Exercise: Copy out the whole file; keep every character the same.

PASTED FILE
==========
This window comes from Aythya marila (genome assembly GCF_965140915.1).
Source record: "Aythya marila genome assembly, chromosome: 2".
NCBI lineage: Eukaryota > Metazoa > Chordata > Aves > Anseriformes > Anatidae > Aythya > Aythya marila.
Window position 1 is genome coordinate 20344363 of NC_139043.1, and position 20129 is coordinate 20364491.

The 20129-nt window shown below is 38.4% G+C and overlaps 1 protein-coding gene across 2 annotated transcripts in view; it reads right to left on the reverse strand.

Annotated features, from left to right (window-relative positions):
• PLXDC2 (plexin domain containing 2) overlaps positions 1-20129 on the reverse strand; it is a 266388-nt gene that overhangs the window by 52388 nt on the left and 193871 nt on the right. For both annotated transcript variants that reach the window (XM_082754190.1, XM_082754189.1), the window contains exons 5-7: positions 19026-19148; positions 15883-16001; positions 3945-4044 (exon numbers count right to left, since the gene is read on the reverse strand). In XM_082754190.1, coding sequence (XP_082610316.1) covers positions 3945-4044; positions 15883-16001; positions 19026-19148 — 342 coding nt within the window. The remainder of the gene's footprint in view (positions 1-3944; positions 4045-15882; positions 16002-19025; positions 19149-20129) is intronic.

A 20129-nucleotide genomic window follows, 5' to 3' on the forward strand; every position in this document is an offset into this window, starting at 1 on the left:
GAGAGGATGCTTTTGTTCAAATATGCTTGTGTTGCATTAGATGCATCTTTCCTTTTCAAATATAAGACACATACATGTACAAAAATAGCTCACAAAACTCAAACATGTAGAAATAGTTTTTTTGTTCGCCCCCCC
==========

This window comes from Aythya marila (genome assembly GCF_965140915.1).
Source record: "Aythya marila genome assembly, chromosome: 2".
NCBI lineage: Eukaryota > Metazoa > Chordata > Aves > Anseriformes > Anatidae > Aythya > Aythya marila.
Window position 1 is genome coordinate 20344363 of NC_139043.1, and position 20129 is coordinate 20364491.

The 20129-nt window shown below is 38.4% G+C and overlaps 1 protein-coding gene across 2 annotated transcripts in view; it reads right to left on the reverse strand.

Annotated features, from left to right (window-relative positions):
• PLXDC2 (plexin domain containing 2) overlaps positions 1-20129 on the reverse strand; it is a 266388-nt gene that overhangs the window by 52388 nt on the left and 193871 nt on the right. For both annotated transcript variants that reach the window (XM_082754190.1, XM_082754189.1), the window contains exons 5-7: positions 19026-19148; positions 15883-16001; positions 3945-4044 (exon numbers count right to left, since the gene is read on the reverse strand). In XM_082754190.1, coding sequence (XP_082610316.1) covers positions 3945-4044; positions 15883-16001; positions 19026-19148 — 342 coding nt within the window. The remainder of the gene's footprint in view (positions 1-3944; positions 4045-15882; positions 16002-19025; positions 19149-20129) is intronic.

A 20129-nucleotide genomic window follows, 5' to 3' on the forward strand; every position in this document is an offset into this window, starting at 1 on the left:
GAGAGGATGCTTTTGTTCAAATATGCTTGTGTTGCATTAGATGCATCTTTCCTTTTCAAATATAAGACACATACATGTACAAAAATAGCTCACAAAACTCAAACATGTAGAAATAGTTTTTTTGTTCGCCCCCCC